Do I Need An HOA?
People love to hate HOAs, but oftentimes they don’t realize they actually want everything an HOA provides. HOAs face criticism from individuals who don’t like an organization to dictate what they can and can not do with a property they own. Sometimes people are wary of living under bylaws that may come with fines for violations.
HOAs may not be for everyone, but the positives usually outweigh the negatives. And as with anything, if you have a better understanding of it, you appreciate it more. So we’ve got a list of reasons why you should love your HOA and a breakdown of HOA fees for home buyers.
Why You Should Love Your HOA
- HOAs Provide More Services Than The City– An HOA will pay for exclusive services that exceed those provided by the city. They supply essential maintenance, keep the community safer, and aid in beautification.
- HOAs Stabilize Property Values– One of the main functions of an HOA is to prevent property values from declining. The additional services and upkeep that the HOA maintains can keep a neighborhood looking its best over long periods. This strengthens your property value as well.
- HOAs Provide Recreational Amenities– If you love spending time outdoors in beautiful spaces and the idea of well-maintained playgrounds, parks, walking/jogging trails, tennis courts, and pools, then you should be your HOAs biggest cheerleader. The HOA provides and cares for these amenities for your enjoyment.
- HOAs Create Stability For The City– HOAs can lessen some of the financial burdens for municipal governments. The HOA’s work in an individual community frees up funds that the city can use elsewhere. This can raise property values across the city.
- HOAs Help Eliminate Residential Conflict– When you have an HOA patrolling your streets to ensure that everyone is following community guidelines, it eliminates the need for neighbors to confront each other directly when they disagree about the appearance or maintenance of their homes. You can also contact the HOA if you need to report something and remain anonymous, keeping the peace with those around you. HOAs also offer mediation services to help resolve a conflict between neighbors if necessary.
- HOAs Can Provide Increased Security– An HOA can often have its own security patrol in addition to the city’s police force. This is another way to alleviate pressure from the city while keeping you and your family even safer.
Looking To Live In A Community With An HOA?
Finding a home in a master-planned community with a strong HOA is easily found in the Houston area. Houston has some of the top master-planned communities in the country, which have excellent HOAs.
If you’re not familiar with HOAs, note that Homeowner Association Fees are billed either monthly or annually, and there are a variety of costs and services that each one offers. When house hunting, make sure to compare HOAs rules, regulations, and payments.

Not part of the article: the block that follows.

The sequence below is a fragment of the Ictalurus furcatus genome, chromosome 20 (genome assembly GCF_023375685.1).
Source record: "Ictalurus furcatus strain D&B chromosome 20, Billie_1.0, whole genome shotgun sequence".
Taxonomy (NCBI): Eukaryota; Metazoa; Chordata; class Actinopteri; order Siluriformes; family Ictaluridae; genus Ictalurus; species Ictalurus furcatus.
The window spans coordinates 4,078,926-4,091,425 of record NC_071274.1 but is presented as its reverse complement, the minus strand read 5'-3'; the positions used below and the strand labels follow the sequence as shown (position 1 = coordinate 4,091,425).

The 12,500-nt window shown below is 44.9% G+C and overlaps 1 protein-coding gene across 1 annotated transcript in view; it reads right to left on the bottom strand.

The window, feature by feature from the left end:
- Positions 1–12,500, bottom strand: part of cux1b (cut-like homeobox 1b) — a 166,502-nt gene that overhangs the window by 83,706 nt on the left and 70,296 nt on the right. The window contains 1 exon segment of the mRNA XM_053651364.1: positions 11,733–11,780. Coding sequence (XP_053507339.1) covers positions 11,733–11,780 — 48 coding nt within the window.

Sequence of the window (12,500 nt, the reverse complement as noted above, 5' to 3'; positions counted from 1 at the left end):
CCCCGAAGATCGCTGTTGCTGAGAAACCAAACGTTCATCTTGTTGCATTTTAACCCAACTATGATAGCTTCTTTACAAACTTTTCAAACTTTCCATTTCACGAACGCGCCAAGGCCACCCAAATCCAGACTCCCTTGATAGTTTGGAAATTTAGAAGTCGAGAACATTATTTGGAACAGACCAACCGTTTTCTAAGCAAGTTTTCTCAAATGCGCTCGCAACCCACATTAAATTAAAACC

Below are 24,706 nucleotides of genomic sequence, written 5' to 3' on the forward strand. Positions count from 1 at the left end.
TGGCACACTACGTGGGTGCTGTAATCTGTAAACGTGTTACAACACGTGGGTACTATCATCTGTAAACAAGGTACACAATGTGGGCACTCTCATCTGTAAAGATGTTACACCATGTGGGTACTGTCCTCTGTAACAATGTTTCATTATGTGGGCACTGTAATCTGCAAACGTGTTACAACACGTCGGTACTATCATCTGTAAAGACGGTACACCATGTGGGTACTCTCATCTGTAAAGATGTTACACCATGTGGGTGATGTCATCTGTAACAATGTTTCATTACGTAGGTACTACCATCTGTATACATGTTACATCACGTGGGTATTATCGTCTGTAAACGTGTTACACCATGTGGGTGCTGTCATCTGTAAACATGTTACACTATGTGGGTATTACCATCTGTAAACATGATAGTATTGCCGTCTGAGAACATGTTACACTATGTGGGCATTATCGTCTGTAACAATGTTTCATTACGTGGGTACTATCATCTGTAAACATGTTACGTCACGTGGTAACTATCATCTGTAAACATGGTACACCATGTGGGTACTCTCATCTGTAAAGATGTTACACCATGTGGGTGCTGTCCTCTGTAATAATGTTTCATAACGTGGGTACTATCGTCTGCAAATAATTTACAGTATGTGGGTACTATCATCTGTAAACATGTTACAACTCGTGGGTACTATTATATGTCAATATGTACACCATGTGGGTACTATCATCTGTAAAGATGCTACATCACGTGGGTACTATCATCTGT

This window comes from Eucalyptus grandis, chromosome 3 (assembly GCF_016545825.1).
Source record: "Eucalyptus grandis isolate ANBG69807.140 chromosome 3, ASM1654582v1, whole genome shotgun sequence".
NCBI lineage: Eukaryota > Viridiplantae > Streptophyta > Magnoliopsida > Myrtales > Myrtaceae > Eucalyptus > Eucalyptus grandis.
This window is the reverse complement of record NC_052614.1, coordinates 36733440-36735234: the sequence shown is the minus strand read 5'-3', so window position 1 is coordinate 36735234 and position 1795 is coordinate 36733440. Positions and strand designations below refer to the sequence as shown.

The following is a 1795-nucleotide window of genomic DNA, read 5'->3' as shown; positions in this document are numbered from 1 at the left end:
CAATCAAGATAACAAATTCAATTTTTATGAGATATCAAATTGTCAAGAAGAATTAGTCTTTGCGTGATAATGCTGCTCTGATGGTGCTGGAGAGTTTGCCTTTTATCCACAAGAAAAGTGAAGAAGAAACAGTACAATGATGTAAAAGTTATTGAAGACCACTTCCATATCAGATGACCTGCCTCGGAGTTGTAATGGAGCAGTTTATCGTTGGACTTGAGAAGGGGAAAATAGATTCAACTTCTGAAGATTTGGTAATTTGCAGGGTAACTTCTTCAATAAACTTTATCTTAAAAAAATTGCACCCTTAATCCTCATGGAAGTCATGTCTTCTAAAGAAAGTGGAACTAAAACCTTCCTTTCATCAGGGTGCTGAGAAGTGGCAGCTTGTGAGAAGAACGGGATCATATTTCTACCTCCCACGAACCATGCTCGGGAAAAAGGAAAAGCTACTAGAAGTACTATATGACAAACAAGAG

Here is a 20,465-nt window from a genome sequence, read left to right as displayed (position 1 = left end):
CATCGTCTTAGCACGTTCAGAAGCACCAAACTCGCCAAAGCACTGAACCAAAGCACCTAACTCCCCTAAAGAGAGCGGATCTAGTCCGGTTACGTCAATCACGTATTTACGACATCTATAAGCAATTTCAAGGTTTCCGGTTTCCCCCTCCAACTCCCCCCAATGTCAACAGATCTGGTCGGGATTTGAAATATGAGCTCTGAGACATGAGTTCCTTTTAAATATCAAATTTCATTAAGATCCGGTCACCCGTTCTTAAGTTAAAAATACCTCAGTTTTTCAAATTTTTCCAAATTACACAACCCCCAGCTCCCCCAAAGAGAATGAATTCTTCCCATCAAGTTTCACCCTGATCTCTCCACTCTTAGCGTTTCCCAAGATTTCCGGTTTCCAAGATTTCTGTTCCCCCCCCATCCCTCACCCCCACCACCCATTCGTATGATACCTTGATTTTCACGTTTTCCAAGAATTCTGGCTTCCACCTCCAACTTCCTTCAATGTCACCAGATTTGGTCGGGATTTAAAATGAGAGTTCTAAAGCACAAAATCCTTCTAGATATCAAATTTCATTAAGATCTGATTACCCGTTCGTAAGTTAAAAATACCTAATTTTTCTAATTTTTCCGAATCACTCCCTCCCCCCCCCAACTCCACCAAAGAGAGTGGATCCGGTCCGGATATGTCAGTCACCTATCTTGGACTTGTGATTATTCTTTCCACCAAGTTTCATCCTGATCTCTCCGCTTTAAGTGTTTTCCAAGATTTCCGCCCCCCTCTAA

After choosing a home and having your offer accepted, fees specific to the HOA are due at the closing table. Here are some examples of HOA-related fees that you may encounter as a buyer or seller:
HOA Fees – Who Pays What?
The Transfer Fee: a one-time fee the HOA charges for transferring internal paperwork from one owner to another. Generally, $200-$500 / Customarily the Buyer
The Delivery Fee: a one-time fee the HOA charges for supplying your lender with HOA documents, if requested. Generally, $300-$1000 / Customarily the Buyer
The Resale Certificate: Gives specific information about the subject property and where it stands with the HOA. If the home is not in good standing, the title company will not let you close. Generally, $250-$700 / Paid by Buyer
Your Annual HOA Dues: Prorated at closing and then paid annually by the homeowner after that. Varies by Neighborhood / Homeowner’s Responsibility
Gate & Maintenance Fees: If you live in a townhouse or gated section, you will pay an additional amount included in your annual dues. Generally, $200-$700 / Homeowner’s Responsibility
Reserve Fund or Foundation Fee: A contribution collected at closing that goes into a reserve fund to pay for major unexpected repairs or assist in disaster relief. Generally, .25%-1% of the Sale Price / Customarily Paid by Seller
Assessment or Capitalization Fee: Funds allocated for capital improvements such as common community areas, parks, pools, gyms, sidewalks, elevators, etc. Generally Equal to 1 Year of Annual Dues / Customarily Paid by Buyer
Living Houston Educates Their Buyers
These fees may sometimes feel like another added expense, but it’s the price you pay to live in a community that offers you amazing amenities, a beautiful environment that feels good to come home to, and personal and property security. Homeowners Association fees should be a happy expense, because you get so much more than you pay for.
It’s also important that your Realtor® educates you on HOA fees, along with all other costs that come with buying a home. If you would like further clarification on the fees associated with an HOA or additional costs associated with home buying, contact Living Houston today for a consultation.